Wars can start for all sorts of reasons: to secure trade routes, to capture resources, to eliminate a dangerous rival … but the most interesting wars flare up because of personal insults that lead to family feuds. After all, when a king’s starting his speech with a “yo momma” joke, you know trouble’s on its way.
1. The Face That Launched a Thousand Ships
Homer tells the story brilliantly: thousands killed, cities burned and pillaged, and giant equines built out of wood in a country that had barely any trees. And the root cause of the entire affair, as the ancients told it, was a woman: Helen [wiki], queen of Sparta. For reasons totally outside her comprehension, she was abducted by Paris, the wimpy prince of Troy.
Once thought to be a myth, the story of the Trojan War is being reevaluated by scholars. In the centuries since, documents discovered in Hittite cities in Asia Minor make references to some of Homer’s characters and the places he mentions.
Did the war really start over the theft of Menelaus’ wife? We will probably never know; though control over the lucrative trade routes to the Black Sea probably didn’t hurt the cause.
2. Sister Pact
After the death of Gaius Julius Caesar, the most important men in Rome were two of his kinsmen, Gaius Octavianus (his great-nephew and adopted heir) and Marcus Antonius (aka Mark Antony). Realizing they could be even stronger with their powers combined, the two united with their good pal Lepidus, and formed a triumvirate that would determine the fate of all Roman territories.
But the two needed something to seal the deal, and what better than a couple of marriage vows to do the trick? Octavianus wedded Antony’s stepdaughter, and Antony took Octavianus’ sister, Octavia, for better or for worse.
Once old Mark caught sight of Cleopatra, he wanted a divorce. Meanwhile, this didn’t really help matters between Octavianus and Antony, as the two men had remained rivals through their dealings. But news of the Antony’s divorce helped Octavianus decide he’d had enough.
The civil war between the two lasted from 33 to 30 BCE. By the end of it, Octavianus was the undisputed ruler of the Roman world; he changed his name to Augustus and became the first Roman Emperor. Antony, on the other hand, had committed suicide to avoid capture, having learned the hard way that you just don’t mess with a man’s sister.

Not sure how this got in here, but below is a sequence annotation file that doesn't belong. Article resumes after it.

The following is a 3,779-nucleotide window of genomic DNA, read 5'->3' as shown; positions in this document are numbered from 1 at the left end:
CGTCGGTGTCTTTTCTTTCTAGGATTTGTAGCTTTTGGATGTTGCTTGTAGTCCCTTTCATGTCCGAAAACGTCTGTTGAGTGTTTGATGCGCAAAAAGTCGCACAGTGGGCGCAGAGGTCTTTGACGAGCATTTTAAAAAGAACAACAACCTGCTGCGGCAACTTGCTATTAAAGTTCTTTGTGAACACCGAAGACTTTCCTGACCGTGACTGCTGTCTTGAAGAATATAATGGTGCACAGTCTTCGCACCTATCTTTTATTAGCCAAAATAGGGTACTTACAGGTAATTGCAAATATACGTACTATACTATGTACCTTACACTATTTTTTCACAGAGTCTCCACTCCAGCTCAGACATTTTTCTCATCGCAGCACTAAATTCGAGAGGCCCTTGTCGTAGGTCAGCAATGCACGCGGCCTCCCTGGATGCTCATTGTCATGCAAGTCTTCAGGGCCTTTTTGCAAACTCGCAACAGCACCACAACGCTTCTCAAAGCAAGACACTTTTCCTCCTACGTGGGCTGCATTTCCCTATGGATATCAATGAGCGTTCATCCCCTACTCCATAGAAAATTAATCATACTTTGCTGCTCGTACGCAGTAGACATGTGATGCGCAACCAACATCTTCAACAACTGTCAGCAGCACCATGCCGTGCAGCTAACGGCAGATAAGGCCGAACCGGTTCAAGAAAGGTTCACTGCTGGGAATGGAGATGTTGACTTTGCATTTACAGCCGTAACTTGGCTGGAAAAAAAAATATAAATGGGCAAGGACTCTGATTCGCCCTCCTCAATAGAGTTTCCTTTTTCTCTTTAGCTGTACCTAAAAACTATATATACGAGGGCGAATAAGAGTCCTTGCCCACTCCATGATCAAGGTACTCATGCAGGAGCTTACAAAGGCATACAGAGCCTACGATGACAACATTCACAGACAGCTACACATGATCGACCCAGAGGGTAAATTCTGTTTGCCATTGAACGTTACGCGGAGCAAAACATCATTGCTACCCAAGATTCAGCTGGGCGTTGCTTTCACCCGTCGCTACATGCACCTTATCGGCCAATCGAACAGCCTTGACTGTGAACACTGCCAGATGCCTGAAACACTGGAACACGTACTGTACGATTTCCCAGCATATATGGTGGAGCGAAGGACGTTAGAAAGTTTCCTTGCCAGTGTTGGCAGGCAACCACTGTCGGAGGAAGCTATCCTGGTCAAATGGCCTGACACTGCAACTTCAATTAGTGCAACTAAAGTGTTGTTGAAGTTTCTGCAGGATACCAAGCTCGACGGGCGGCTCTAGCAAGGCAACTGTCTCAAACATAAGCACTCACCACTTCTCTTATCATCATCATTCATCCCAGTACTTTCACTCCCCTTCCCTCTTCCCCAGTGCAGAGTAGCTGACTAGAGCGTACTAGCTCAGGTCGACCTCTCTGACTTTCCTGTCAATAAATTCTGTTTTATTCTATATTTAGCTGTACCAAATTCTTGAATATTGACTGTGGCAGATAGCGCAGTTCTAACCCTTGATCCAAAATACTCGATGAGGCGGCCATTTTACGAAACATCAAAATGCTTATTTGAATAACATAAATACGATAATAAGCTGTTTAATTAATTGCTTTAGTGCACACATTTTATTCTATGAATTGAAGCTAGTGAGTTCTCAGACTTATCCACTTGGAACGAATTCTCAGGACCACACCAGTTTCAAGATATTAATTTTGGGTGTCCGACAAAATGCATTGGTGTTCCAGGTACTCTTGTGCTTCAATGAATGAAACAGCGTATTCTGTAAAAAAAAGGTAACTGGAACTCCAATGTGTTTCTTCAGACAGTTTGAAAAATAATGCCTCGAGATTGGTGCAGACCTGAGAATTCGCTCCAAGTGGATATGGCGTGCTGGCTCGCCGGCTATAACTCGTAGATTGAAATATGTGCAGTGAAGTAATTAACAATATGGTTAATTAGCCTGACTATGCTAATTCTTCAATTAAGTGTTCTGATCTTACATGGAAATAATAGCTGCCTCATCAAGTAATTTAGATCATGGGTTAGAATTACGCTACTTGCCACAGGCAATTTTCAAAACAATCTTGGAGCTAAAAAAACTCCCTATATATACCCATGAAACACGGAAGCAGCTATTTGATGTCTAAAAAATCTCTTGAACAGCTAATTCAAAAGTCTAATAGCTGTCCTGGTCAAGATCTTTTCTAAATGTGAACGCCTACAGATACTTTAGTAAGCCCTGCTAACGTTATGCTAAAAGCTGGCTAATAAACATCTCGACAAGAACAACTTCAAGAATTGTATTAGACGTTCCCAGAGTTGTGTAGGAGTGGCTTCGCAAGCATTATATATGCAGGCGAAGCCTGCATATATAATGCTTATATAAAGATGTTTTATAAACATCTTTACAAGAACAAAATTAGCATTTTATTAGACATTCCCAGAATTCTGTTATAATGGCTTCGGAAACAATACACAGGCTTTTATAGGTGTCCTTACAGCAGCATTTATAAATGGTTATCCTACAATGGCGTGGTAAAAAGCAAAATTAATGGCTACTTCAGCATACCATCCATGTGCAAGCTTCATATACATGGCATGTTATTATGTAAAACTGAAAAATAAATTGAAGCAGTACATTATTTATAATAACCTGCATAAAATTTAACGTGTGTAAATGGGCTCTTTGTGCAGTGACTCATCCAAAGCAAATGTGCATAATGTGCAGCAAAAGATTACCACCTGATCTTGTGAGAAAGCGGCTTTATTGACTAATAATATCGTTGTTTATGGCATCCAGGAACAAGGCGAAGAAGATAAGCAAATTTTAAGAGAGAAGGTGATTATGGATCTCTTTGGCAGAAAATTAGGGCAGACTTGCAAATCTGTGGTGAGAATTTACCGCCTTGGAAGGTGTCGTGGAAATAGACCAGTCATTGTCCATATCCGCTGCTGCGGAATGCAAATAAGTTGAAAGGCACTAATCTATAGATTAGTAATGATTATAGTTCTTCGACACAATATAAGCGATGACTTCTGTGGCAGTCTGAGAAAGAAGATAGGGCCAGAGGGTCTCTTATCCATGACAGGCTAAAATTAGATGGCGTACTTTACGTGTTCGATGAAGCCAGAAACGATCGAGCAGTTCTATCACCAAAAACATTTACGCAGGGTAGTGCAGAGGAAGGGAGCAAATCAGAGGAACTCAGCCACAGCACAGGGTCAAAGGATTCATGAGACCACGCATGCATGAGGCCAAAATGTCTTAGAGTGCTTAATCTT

3. How a Little Bullying Went a Long, Long Way
Tan Shi Huai was the illegitimate son of a Xianbei (Mongol) mercenary serving the Han dynasty of China. As a result of his low birth, he was considered little better than a slave by his fellow tribesmen. The insults served his way must have stuck in his young craw, particularly given his (as yet unrevealed) ambition, intelligence, and strategic skill.
His injured pride may have spurred him on as he gathered a following of malcontents, somehow finagled his way into the supreme overlordship of all Xianbei tribes around 170 CE, and organized a powerful empire north of the Great Wall, even defeating the Huns who had previously ruled the region. Then, in 177, he defeated the Chinese army and threatened the imperial court, though an attack on the capital never materialized because of supply problems.
Sadly, however, his empire, which had been held together largely through his own force of will, didn’t survive his death. Still, the guy defeated both the mighty Hans and Huns. All because he was picked on as a kid? Makes you wonder how much more effective our politicians could be if we started insulting their families a little more.
4. The Great Islamic Schism
Politics in the sixth- and early seventh-century Mecca were dominated by a feud between two clans, the Hashemites and the Umayyads. And though the feud continued into the mid-600s, a generation after Muhammad’s rise to power, things really came to ahead in 656, when the caliph Uthman (an Umayyad) was murdered.
The new caliph, Ali (a Hashemite cousin and a son-in-law of Muhammad), didn’t really help smooth things over when he failed (or refused) to track down and punish the assassins.
It’s little wonder then, that the Umayyads saw this as somewhat suspicious, and even worse, kind of insulting to their clan. A five-year war broke out, and eventually ended in a truce, but Ali’s subsequent murder (not exactly truceful) and replacement by the Umayyad leader Muawiyya (whose kinsmen would rule the Islamic world for a century to come) exacerbated the conflict.
Ali’s followers, however, have remained faithful to the end. Driven underground, they called themselves Shiat Ali, or “The Party of Ali,” and their spiritual descendents are known today as the Shiites. The rift caused by the fiasco survives to the modern day in Islam’s two largest sects.
5. The Princess Bride (and a Decidedly Less Happy Ending)
In 758 CE, Caliph Abdullah al-Mansur, the titular ruler of all Islam, decided to order one of his nobles to take a royal Khazar bride and bring about some peace (the Khazars had fought two brutal wars to stop Islamic expansion into the Caucasus Mountains and Eastern Europe).
To carry out this seemingly easy task, al-Mansur piced the military governor of Armenia, Yazid ibn Usayd al-Sulami, for the great marriage mission. Of course, Yazid was happy to comply, and took home a daughter of Khagan Baghatur, the Khazar leader.
Things were going very well when the girl somehow died, possibly in childbirth, though the details are vague. Her attendants, however, didn’t need details. They returned home convinced that some Arab faction had poisoned her (not unreasonable, all things considered).
Needless to say, Pops got angry, and took his revenge on the Abbasid Caliphate. The Khazars quickly invaded what is now northwestern Iran, plundering and raiding as only nomads can.
From mental_floss' book Forbidden Knowledge: A Wickedly Smart Guide to History's Naughtiest Bits, published in Neatorama with permission.
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